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Tuesday, June 25
The Indiana Daily Student

student govt

What will the next few months look like for IUSG?


As many students leave campus until February, different facets of student life will move off campus. But for IU Student Government, not much will change. 

The IUSG Congress has been meeting online all semester and will continue to be until further notice. 

“We are going to still be meeting online,” Garrett Wright, speaker of IUSG Congress, said. “Of course, we’ll examine what happens over Christmas break. We might meet, but I’m not sure, just because that’s not during the semester. We haven’t come to a final decision about that yet.” 

IUSG President Rachel Aranyi said the executive team is continuing their work online as well. 

“We’ve been using these online tools for a while now,” Aranyi said. “We’ve been conducting online cabinet meetings for the last few months. That won’t change.”

Aranyi said a lot of the executive committees have also been online rather than in person due to risks associated with COVID-19. 

“A lot of the committees within exec have already been meeting online,” she said. “The interns were never all in Bloomington, so we’ve had virtual interns since the beginning. Not much will really be changing for exec.”

Aranyi said she wants everyone to know IUSG is still working despite this break. 

“We’re continuing to work hard, and we want to hear from students,” Aranyi said. “We are continuing to fight for student needs. That will never change.” 

The move off campus for many students doesn’t mean important issues won’t be discussed, Wright said. IUSG Congress will soon continue debate on some pressing issues. 

“The biggest thing that seems to be in Congress right now is a constitutional resolution that was introduced at our last meeting,” Wright said. “The bill basically restructures the seating in Congress.” 

The bill would add 31 seats to IUSG Congress’ current 62-seat body, a substantial increase. Similar legislation has been presented to the body before, but it has failed to garner enough support in prior sessions.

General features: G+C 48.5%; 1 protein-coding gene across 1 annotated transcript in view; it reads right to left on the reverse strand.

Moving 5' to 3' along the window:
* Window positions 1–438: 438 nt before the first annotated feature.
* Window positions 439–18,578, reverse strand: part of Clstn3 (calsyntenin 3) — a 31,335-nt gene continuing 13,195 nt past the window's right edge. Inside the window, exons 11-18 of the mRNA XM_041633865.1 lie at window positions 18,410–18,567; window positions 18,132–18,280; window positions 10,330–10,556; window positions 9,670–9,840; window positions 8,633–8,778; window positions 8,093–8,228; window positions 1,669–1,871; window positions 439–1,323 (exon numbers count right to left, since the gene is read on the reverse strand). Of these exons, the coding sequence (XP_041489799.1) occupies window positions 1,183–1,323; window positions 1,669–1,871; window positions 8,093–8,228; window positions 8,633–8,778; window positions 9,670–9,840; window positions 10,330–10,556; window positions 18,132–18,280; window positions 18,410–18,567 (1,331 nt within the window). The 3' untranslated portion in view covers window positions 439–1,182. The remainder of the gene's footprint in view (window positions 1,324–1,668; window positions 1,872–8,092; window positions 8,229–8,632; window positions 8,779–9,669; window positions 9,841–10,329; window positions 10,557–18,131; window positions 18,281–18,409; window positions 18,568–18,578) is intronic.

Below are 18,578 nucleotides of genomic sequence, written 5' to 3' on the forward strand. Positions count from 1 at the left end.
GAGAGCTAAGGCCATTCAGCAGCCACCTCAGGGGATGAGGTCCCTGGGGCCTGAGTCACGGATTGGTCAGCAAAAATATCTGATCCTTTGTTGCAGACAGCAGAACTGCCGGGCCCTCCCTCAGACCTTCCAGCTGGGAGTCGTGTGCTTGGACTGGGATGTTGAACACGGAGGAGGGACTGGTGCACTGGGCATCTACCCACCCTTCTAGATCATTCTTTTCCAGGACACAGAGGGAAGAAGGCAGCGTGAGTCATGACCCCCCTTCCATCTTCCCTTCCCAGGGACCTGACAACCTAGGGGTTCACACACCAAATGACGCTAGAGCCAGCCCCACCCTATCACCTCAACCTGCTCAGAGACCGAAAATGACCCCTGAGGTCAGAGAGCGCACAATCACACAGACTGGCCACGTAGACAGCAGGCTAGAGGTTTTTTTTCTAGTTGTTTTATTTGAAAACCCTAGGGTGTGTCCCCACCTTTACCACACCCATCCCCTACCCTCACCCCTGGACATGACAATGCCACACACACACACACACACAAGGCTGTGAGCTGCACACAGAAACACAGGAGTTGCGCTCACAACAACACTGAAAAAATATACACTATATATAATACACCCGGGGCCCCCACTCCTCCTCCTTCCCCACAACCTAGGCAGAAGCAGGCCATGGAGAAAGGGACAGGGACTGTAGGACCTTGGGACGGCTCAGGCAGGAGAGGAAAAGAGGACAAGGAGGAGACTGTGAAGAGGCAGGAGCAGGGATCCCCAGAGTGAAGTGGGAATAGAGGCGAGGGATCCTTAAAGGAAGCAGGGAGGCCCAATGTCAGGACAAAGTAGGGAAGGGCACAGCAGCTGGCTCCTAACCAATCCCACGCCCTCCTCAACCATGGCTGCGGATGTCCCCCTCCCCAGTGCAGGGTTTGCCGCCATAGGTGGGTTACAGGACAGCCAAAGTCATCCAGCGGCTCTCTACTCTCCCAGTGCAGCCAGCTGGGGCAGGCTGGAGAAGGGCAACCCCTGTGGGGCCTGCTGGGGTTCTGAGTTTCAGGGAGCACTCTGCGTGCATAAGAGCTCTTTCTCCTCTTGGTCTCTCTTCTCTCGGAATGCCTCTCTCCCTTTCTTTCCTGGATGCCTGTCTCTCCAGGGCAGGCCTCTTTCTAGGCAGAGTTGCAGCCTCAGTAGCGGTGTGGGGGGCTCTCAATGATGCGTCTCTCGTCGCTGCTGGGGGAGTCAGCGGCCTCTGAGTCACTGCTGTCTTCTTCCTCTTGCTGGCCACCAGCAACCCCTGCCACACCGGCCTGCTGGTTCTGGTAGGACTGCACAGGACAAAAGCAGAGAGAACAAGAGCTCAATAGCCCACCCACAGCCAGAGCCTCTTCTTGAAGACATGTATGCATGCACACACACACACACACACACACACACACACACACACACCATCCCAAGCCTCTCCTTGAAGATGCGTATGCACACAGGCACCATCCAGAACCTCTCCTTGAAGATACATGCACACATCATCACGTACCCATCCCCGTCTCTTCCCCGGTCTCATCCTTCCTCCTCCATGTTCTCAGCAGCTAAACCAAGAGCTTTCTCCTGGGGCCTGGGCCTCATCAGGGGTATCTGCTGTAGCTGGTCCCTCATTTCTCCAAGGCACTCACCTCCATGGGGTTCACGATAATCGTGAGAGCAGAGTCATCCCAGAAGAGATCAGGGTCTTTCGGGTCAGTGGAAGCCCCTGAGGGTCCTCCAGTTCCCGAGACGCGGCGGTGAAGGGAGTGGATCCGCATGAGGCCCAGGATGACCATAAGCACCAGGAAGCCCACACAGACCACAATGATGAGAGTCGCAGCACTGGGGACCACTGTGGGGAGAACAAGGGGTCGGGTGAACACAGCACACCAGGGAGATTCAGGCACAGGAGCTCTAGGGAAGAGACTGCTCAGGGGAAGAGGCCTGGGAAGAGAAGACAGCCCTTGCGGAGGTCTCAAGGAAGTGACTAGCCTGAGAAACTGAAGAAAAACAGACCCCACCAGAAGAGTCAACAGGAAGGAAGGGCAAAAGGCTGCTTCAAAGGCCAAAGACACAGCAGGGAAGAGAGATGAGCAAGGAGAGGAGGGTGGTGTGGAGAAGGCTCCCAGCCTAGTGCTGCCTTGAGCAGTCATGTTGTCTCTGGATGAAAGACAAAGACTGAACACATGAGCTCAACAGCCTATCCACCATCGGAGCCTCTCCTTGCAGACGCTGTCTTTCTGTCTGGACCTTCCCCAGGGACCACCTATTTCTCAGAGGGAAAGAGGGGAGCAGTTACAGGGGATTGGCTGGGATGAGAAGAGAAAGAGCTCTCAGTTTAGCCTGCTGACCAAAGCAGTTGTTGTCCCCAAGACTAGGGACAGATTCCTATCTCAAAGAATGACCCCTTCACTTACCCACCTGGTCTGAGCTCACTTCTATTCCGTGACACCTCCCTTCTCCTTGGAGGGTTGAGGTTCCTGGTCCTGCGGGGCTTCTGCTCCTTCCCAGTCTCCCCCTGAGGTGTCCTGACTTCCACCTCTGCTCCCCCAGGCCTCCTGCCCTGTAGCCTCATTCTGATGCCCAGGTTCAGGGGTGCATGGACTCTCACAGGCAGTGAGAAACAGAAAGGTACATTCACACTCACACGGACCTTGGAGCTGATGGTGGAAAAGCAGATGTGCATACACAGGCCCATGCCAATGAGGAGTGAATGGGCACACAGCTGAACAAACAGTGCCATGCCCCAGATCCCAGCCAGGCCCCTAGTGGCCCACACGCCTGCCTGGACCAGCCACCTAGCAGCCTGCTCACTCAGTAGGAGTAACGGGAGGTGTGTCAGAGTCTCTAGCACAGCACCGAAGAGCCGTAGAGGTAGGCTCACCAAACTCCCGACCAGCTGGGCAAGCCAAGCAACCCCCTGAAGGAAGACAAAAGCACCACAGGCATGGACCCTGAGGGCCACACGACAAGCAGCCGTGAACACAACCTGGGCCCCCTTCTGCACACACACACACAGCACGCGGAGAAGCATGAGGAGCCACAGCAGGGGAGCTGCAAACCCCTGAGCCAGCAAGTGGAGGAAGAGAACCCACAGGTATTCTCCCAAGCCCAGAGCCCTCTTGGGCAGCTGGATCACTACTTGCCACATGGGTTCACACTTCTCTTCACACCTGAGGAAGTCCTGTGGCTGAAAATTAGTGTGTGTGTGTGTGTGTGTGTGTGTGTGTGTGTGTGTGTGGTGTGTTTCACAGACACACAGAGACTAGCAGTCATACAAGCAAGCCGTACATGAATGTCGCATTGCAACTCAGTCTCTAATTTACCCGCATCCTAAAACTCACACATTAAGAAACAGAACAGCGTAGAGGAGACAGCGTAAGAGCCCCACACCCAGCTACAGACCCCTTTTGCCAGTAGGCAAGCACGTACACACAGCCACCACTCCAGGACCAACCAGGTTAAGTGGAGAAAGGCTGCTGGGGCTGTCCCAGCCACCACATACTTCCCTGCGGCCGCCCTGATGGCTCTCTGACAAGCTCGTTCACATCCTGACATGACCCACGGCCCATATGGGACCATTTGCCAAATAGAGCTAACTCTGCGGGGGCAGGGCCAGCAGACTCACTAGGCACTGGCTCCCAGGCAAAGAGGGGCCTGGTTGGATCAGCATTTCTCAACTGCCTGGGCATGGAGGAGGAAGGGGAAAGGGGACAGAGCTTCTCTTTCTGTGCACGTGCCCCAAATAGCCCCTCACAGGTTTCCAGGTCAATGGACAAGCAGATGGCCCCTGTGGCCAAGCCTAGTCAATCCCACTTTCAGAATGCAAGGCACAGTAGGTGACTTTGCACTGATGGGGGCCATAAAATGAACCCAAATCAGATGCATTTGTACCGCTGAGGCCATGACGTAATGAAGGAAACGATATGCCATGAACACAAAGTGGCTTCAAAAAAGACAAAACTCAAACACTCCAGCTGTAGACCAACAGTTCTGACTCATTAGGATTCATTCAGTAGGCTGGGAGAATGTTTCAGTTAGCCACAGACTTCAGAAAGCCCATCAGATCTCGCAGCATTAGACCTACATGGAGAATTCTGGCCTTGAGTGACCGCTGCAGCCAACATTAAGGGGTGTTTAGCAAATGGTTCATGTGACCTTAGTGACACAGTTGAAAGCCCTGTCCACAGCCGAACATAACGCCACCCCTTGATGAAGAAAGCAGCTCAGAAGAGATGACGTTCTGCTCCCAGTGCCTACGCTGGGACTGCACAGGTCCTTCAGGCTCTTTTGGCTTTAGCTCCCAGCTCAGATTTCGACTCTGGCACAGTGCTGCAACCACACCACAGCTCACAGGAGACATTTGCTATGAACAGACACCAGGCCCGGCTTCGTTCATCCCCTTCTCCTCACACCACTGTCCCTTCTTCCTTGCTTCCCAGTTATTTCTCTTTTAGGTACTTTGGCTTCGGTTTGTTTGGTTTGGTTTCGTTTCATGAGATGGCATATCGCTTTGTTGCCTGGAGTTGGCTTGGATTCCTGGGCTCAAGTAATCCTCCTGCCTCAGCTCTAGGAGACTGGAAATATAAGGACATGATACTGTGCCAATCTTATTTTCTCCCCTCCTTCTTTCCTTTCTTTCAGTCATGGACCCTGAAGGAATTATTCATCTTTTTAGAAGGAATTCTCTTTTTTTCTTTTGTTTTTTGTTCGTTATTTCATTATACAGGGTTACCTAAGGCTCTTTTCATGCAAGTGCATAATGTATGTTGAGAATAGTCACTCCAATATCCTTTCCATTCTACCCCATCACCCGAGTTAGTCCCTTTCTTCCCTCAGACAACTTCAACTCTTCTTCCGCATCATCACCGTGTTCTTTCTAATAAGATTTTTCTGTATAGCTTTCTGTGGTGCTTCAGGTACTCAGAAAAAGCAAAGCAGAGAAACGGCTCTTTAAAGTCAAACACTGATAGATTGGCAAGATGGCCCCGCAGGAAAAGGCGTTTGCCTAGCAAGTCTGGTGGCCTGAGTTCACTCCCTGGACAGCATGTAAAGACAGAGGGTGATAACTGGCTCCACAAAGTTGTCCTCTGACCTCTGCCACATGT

“The bill adds multicultural seats to Congress to represent historically underrepresented or disadvantaged communities,” Wright said. “It would be appointed by apolitical student organizations, so they wouldn’t be elected.” 

The bill was authored by IUSG members Rebekah Amaya and Brian Hancock, and IU student Lindsey Batteast. The Committee on Government Oversight and Reform has jurisdiction over the bill. 

“The current IUSG Congress does not provide adequate representation for minority students, and this has been the state of affairs since its inception,” the bill states. “In hopes to ameliorate egregious disparities in representation, we bring forth this resolution to provide multicultural groups representation in Congress.”

Wright said he personally has not formed an opinion on the bill, but there are some parts of the bill that could concern members, such as the number of added seats proposed. 

“There are a lot of things here that are concerning to some people,” he said. “This is not a cut and dry, pass it and move on type of bill. A lot of people may be uncomfortable adding seats constitutionally for specific ethnic groups or minorities, not so much they don’t want them to have seats but more so because those are seats defined specifically for a race or culture. There are tokenization concerns.”

The bill is still early in the legislative process and will likely hear debate over the next few months. Nevertheless, the standards for constitutional resolutions are intentionally high. It will require a two-thirds majority of IUSG Congress and a two-thirds vote of the student body’s voters to be enacted. 

Editor's note: Rebekah Amaya and Brian Hancock write for the IDS opinion desk.

Clarification: An earlier version of this article did not include the names of all the authors of the bill. All names have now been added.

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